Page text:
Christ is born in Bethlehem, which means "House of Bread." He is laid in a manger, which is a food basket for the animals. He would one day teach us that he is the "Bread of Life." The shepherds of Bethlehem who came to adore him were those entrusted with watching over the sheep which would be sacrificed in Jerusalem for the nation of Israel - and now they adore the true Lamb of God.

The circumstances of Christ's birth point us to the Eucharistic Mystery of his Real Presence in the Blessed Sacrament.

Sunday Sermon, December 23 -- Even the Protestants Become Catholic at Christmas (Father Ryan Erlenbush, Corpus Christi Parish)

Christmas is a time to emphasize Christian unity, and there are many graces available to bring about conversion. In this sermon, we present a number of arguments or examples which show that even the most fundamentalist Protestants can't help but become a little bit Catholic at Christmas time.

1) The veneration of holy images and of saints, in the Nativity Scenes.
2) Greater attention given to Mary so as to come more fully to Jesus, in Christmas songs.
3) Celebrating "man-made" Holy Days, in the very celebration of Christmas.

The deeper reality that draws Protestants to a Catholic manner of worship during Christmas season is that the mystery of Christmas is the incarnation, that God truly became Man. The real heresy of Martin Luther and the other Protestants turns out to be a rejection of the importance of Christ's humanity.

Advent Adult Ed Course on the Traditional Latin Mass for the Church Today (December 4th, 11th, 18th -- Father Ryan Erlenbush, Corpus Christi)

We consider the significance of the various words and gestures of the priest during the Traditional Latin Mass, and how we can more fully participate in the Traditional Mass. Further, we point out many ways in which the celebration of the Traditional Latin Mass is helpful for both the priest and the people, and how the Traditional Mass will bring a much needed healing to a deep wound of division which has occurred in the Church in the years since the Second Vatican Council - the Church today seems almost to be divided against herself, her history, her tradition, and her Mass.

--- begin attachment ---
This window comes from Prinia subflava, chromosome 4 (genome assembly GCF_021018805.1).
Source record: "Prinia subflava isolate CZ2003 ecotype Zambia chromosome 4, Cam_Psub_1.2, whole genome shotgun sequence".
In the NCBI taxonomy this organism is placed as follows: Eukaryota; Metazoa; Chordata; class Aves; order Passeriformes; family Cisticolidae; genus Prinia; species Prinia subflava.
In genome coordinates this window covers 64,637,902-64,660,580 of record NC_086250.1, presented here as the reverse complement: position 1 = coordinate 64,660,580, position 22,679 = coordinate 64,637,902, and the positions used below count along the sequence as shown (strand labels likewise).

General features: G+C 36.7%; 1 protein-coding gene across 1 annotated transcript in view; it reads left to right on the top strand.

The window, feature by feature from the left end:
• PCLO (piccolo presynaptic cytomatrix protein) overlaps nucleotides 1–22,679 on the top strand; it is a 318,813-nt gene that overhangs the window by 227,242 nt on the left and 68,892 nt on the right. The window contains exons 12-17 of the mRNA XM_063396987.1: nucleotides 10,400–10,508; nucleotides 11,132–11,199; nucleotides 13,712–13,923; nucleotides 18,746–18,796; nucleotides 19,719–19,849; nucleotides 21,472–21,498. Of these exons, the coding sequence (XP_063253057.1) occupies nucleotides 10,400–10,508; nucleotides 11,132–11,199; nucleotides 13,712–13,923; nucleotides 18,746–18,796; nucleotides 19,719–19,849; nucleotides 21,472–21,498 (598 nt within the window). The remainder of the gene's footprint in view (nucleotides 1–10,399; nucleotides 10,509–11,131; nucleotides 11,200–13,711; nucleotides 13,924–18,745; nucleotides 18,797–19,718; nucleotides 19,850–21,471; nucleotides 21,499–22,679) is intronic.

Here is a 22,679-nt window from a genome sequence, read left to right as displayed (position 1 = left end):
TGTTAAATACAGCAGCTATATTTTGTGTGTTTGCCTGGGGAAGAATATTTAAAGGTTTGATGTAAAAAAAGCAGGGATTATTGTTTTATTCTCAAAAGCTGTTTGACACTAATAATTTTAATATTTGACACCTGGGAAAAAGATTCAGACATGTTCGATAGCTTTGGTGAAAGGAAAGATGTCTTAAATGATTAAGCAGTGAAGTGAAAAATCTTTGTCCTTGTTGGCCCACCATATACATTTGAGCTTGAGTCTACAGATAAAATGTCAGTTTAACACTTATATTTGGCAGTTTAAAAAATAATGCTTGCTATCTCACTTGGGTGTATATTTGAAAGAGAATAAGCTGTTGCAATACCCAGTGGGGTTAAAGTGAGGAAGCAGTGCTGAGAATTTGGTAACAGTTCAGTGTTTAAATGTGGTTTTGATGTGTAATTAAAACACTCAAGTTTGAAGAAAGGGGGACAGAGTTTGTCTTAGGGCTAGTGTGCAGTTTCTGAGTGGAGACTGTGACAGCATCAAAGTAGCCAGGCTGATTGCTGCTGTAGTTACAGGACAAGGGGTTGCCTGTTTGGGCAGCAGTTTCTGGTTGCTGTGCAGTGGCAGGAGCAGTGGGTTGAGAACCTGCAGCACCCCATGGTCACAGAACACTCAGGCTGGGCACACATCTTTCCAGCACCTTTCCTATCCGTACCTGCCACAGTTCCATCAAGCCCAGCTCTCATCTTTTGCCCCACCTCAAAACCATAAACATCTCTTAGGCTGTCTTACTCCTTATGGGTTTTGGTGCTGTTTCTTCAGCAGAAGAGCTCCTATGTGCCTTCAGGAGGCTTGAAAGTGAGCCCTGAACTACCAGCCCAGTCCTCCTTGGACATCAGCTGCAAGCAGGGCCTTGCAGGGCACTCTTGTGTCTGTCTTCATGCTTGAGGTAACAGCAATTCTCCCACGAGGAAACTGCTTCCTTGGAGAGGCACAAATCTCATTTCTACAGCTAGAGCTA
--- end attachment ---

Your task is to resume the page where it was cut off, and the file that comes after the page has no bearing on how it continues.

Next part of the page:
Sunday Sermon, December 16 -- The Right to War, the Right to Private Property, the Love of the Poor (Father Ryan Erlenbush, Corpus Christi)

St John the Baptist gives an implicit approval of both just war and private property when the people come to ask him "What should we do?"  To the rich, he does not deny the right to private property, but only says they should be generous to the poor. And, to the soldiers, he does not deny the right of nations to go to war (in just circumstances), but only commands them to be good soldiers.

Nations have a right to wage war either for their own defense or the defense of their rights, or even for the defense of weaker peoples who are suffering oppression. Still, this should only be a last resort - as war does bring much suffering.  The right of nations to wage war is a safeguard to check unjust aggression and greed.

Individuals have a right to private property, and this is why communism and socialism are true heresies which Catholics must reject. Socialist strive to take the wealth of the rich and redistribute it to the poor, and they further strive to subject the family to the whim of the State (redefining the nature of marriage and family life). We note that the democratic party in the USA is dangerous close to socialism, and the Church (Bl Pius IX and St John XXIII especially) has stated that a Catholic cannot be a socialist.

But private wealth is meant to be not only for the benefit of the rich, but also to be used to relieve the sufferings of the poor. If we desire to grow in a love for the poor (which is one of the essential fruits of the Christmas mystery), we can look to the great saints (like St Wenceslaus) and to our Lord (who became poor so that we might be made spiritually rich).